After hosting family holiday celebrations and graduating from the prestigious School of Hard Knocks, I’ve come up with a few tips and tricks to make your life easier. Read on for some unique cooking ideas so you can relax and enjoy entertaining.
A smokey trick.
When my husband and I first married, we lived on the 37th floor of what was the Embassy Suites Hotel and Apartments. Now it’s the more impressive, Ritz Carlton. Anyway, I broiled a steak one night. Smoke rolled out of the oven and set off the alarm. The high pitched beep hurt my ears. “How do you turn it off?” I asked Danny.
“It goes off by itself,” he said, smiling since he knew what would happen next.
The problem? In a high rise building, the smoke detectors are connected to the fire department. When the beeping stopped, the fire truck’s siren could be heard from hundreds of feet below. Sooner than I thought possible, there was a knock on the door. Two firemen stood in full hard hat and waterproof coat regalia.
“Is there a fire in here?” asked the man, craning his neck to see around me.
The only fire burned in my cheeks. “No, I was cooking steak for dinner.”
He laughed and I apologized. “We would rather find smoke from dinner than an apartment fire any day.”
This became the joke around our house.
Flash forward a few years.
I’m a pie baker, but not an oven cleaner. Several times, I’ve heated up the oven only to fill the house with smoke from a blueberry pie that bubbled over the month before.
We still don’t have normal smoke detectors. Ours are connected to the house alarm and sprinkler system. A lovely loudspeaker is mounted inside and OUTSIDE of our home.
It sounds like this:
“FIRE! FIRE! YOUR HOUSE IS ON FIRE! GET OUT OF THE HOUSE IMMEDIATELY!” This insistent message is blasted along with a siren, wait for it, to the entire neighborhood. I envision my neighbor across the street saying, “The Lindaus burned something in the oven again.”
To avoid abject humiliation and sounding the alarm, I would shut off the smokey oven. Then I would run and open all the doors and windows no matter how frigid the temperature.
A few years ago, I forgot about another one of those dang pies. Smoke filled the kitchen, but guests were due to arrive any minute. That’s when I had an AHA moment.
I turned off the oven, opened the doors, and windows. Even with a cold blast of air and the the oven shut off, smoke poured into the kitchen from the top of the oven door.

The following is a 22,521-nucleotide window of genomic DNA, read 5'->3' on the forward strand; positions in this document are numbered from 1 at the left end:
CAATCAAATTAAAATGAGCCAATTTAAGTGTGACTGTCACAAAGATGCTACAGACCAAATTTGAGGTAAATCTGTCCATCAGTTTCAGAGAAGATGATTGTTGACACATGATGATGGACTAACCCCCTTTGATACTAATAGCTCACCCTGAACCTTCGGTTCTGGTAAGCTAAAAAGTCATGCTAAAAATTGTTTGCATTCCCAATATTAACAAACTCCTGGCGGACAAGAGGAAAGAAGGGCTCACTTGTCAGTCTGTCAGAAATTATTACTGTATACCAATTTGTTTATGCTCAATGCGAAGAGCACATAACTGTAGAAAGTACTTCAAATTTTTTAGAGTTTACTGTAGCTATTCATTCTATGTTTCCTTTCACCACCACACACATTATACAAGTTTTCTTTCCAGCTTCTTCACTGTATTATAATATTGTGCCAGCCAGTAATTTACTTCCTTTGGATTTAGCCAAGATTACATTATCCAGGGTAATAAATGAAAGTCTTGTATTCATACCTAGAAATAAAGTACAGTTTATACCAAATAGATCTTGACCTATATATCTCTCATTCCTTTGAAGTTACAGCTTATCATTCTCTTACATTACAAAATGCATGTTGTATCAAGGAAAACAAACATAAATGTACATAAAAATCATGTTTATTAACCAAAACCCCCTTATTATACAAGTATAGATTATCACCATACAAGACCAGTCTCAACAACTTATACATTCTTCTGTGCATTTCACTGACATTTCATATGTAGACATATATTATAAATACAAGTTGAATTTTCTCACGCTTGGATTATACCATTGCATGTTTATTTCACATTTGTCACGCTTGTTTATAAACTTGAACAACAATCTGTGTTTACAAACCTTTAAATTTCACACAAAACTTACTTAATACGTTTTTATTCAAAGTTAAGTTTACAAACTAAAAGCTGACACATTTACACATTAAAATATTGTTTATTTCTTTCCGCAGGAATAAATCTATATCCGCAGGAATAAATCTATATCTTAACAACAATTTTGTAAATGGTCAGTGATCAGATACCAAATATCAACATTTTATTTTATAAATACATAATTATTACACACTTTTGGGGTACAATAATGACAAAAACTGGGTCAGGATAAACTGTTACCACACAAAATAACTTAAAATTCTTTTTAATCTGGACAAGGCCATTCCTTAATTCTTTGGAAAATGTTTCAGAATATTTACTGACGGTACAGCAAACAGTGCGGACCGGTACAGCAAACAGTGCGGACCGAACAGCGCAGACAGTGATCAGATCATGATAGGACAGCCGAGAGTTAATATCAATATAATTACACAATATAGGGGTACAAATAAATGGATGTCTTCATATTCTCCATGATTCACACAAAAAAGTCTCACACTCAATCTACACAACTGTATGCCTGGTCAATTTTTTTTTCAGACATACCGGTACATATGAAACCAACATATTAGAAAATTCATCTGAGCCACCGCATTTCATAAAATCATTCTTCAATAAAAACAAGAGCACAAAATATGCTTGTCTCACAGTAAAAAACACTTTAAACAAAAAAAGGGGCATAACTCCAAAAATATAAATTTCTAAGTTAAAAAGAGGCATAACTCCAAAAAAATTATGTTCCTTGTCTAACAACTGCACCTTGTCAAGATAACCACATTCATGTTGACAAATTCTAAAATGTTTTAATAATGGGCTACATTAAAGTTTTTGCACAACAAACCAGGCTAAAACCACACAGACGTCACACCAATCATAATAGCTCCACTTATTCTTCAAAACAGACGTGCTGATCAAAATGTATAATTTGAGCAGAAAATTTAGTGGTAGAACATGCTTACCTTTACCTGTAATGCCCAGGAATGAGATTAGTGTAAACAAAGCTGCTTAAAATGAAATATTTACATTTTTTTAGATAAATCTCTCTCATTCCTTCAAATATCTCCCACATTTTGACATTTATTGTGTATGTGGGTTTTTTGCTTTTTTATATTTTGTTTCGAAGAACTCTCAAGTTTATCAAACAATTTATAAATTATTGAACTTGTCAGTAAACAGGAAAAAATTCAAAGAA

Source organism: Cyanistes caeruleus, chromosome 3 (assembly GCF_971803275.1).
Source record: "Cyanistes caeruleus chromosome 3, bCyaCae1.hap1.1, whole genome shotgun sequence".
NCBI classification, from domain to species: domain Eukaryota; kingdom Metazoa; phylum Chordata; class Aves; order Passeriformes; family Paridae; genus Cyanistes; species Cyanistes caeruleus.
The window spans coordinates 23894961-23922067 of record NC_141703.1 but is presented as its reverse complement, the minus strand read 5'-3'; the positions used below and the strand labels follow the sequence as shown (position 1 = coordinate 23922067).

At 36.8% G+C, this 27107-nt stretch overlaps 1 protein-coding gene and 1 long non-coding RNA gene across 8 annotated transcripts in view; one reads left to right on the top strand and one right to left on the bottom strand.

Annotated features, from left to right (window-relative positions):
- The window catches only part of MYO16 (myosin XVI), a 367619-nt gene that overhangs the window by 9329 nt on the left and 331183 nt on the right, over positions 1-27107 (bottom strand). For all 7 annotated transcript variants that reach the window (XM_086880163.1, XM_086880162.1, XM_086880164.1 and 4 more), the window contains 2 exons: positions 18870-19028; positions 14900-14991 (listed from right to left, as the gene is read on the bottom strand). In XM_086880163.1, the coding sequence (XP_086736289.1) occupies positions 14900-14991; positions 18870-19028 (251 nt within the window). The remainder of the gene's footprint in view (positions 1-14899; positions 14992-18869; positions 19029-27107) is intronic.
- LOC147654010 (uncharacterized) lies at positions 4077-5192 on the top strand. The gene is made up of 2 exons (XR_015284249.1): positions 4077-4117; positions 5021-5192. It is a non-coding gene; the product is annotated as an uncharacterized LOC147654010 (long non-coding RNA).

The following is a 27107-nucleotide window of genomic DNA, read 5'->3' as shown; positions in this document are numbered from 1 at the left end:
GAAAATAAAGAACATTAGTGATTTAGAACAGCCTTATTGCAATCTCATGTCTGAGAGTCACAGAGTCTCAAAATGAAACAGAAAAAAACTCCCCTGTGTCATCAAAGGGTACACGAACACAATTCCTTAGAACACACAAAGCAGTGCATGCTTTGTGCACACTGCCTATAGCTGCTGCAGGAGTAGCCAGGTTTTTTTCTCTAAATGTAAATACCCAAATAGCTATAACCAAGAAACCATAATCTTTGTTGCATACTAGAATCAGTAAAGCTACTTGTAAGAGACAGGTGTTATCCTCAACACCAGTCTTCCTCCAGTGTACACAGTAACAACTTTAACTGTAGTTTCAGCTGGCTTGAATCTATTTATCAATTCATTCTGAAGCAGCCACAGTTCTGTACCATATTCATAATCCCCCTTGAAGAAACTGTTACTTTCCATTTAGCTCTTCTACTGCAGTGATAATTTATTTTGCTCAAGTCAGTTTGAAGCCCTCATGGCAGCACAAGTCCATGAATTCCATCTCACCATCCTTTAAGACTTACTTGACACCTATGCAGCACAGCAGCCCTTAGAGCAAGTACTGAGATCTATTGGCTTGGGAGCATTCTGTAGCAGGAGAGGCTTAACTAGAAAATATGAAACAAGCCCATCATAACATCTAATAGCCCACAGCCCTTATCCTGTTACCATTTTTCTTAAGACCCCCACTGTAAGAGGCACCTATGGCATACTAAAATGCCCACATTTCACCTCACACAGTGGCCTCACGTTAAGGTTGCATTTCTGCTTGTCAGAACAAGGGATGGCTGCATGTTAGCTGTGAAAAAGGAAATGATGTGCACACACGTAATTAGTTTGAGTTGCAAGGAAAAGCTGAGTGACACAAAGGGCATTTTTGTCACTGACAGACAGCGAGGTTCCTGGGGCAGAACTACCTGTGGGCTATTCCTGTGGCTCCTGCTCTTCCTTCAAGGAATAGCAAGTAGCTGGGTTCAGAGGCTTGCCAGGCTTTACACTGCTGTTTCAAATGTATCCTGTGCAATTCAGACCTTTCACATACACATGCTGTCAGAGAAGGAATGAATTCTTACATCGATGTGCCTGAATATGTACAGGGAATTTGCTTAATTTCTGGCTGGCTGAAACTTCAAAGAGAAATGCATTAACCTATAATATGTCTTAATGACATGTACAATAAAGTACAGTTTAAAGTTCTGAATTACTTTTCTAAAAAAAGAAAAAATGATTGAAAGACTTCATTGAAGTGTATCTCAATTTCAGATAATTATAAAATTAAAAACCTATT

So here’s the secret.
I soaked two kitchen towels in cold water and wrung them out. Then I lay them on the counter where half of the wet cloth hung over the oven. It covered up the smoke pouring out of the vent. It worked! I let the smoke collect in the towels until the oven cooled. Then I pulled tinfoil from the bottom of the oven which was covered in burned syrupy overspill. I threw it out and started over. My guests never knew what happened. Whew!
Turkey stuffing tip.
We live in high altitude so cooking can be a challenge. One year, I made my poor mother-in-law sick when the turkey wasn’t cooked all the way through. That was the last time I stuffed a bird.
The following year, I worried about baking my mom’s famous stuffing in a casserole. Surely, it would be a disappointment. I love its turkey flavor absorbed inside the cavity.
Right before I served it, I eyed the drippings in the pan. Oh, yeah, baby! I poured some of it over the casserole and voila. No one knew the difference. It tasted great.
Dry turkey? I have an easy fix for that too.
Coming from an illustration background, the Norman Rockwell painting called, Freedom from Want, is one of my favorites. It graced the cover of the Saturday Evening Post. Even though it was published in March of 1943, the image embodies our ideas of Thanksgiving. The turkey, of course, is the centerpiece of the meal. See how the turkey looks? That’s a perfect way to serve it.
Yeah, well, forget about roasting it in that position.
If you want a moist bird, then simply place it breast side down. I keep it covered in a roasting pan and NEVER baste it. I let it cook in its juices in the bottom of the pan. During the last 30 to 45 minutes, I take the cover off to let it brown. It is delicious every time.
Do not baste thy turkey.
Repeatedly taking the lid off dries it out. Instead of checking the temperature or if the little plastic button has popped, I use an electronic thermometer. I plunge the pointy end into the middle of one of the breasts or deep inside the thigh. A long wire connects it to an electronic timer and temperature gauge. It beeps with the turkey reaches 165 degrees.
I look a little overheated, but happy. I flipped the turkey over to carve it, of course. Then I let the Norman Rockwell celebration begin!
Will you be cooking over the holidays? Do you have any tips to share?
Here’s a turkey safety and roasting sheet from the FDA.